Footings for stronger India-Australia ties have been set
India and Australia were part of the same supercontinent, the Gondwanaland, until both drifted apart during the Jurassic age. For a variety of reasons, almost till the beginning of this century,New Delhi and Canberra remained apart much after the original tectonic shifts had originally split them.
A historic deal
- Australia and India struck a trade deal after two decades of efforts.
- It is a watershed moment for bilateral relations.
- The India-Australia Economic Co-operation and Trade Agreement (IndAus ECTA) eliminates tariffs on more than 85% of Australian goods exports to India (valued at more than $12.6 billion a year).
- With a GDP expected to grow at 9% in 2021-22, India is the world’s fastest growing major economy.
- Growth opportunities for Australian businesses are larger in India than in any other market.
- Over the five years leading up to the pandemic, two-way trade and investment between Australia and India had doubled.
- Now, IndAus ECTA is expected to increase bilateral trade from AUD$36.7 billion to AUD$60 billion
- The deal extends to enhancing services exports and strengthening people-to-people links, including a quota for chefs and yoga teachers, post-study work visa of 2-4 years for Indian students on a reciprocal basis, mutual recognition of professional services and other licensed/regulated occupations, and work and holiday visa arrangements for young professionals. Strategic importance of ECTA is as important as its economic content.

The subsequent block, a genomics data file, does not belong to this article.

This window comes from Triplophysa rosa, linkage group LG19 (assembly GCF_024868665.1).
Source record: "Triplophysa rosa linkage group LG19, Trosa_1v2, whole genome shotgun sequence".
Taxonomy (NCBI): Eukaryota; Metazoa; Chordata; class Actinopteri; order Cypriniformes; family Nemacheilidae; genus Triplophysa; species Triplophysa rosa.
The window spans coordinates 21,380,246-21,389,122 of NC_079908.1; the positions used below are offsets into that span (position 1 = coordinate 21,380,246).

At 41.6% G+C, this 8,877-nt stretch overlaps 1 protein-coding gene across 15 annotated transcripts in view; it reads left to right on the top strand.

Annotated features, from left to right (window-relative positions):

- With the turbulence faced by both nations in the Indo-Pacific region, the convergence of economic and geopolitical risks is real.
- ECTA is a clear response to those changing dynamics that both countries face
Highlights of the agreement
- It would create 10 lakh additional jobs in the country over the next five years.
- Countries will be able to increase the resilience of supply chains, and contribute to the stability of the Indo-Pacific region
- It will facilitate work visas for two to four years for Indian students in Australia on a ‘reciprocal basis’.
- Tariffs will be eliminated on more than 85% of Australian goods exports to India , rising to almost 91% over 10 years.
- Australia, has agreed to amend its tax laws to resolve India’s long-standing complaint that its firms providing technical services in the country are taxed on their offshore income
A deal despite challenges
- Half of India’s arms imports come from Russia and some 70% of its military hardware is Russian-made.
- India needs military diversification now greater than ever.
- Australia is limited in its delivery on this front.
- And whilst India would no doubt like to rely less on Russia, the U.S. is not stepping up to supply India with its latest missiles.
- In the past, Canberra’s fierce response to India’s 1988 nuclear tests and the Indian media’s over-the-top reaction to attacks on Indian students in Melbourne in 2009-2010 had almost derailed ties.
- Hailing from opposite sides of power blocs during the Cold War, both nations have shared norms and democratic principles and support a rules-based order.
- While they will continue to face headwinds that create new geopolitical and economic uncertainties, the footings for a stronger relationship have been set.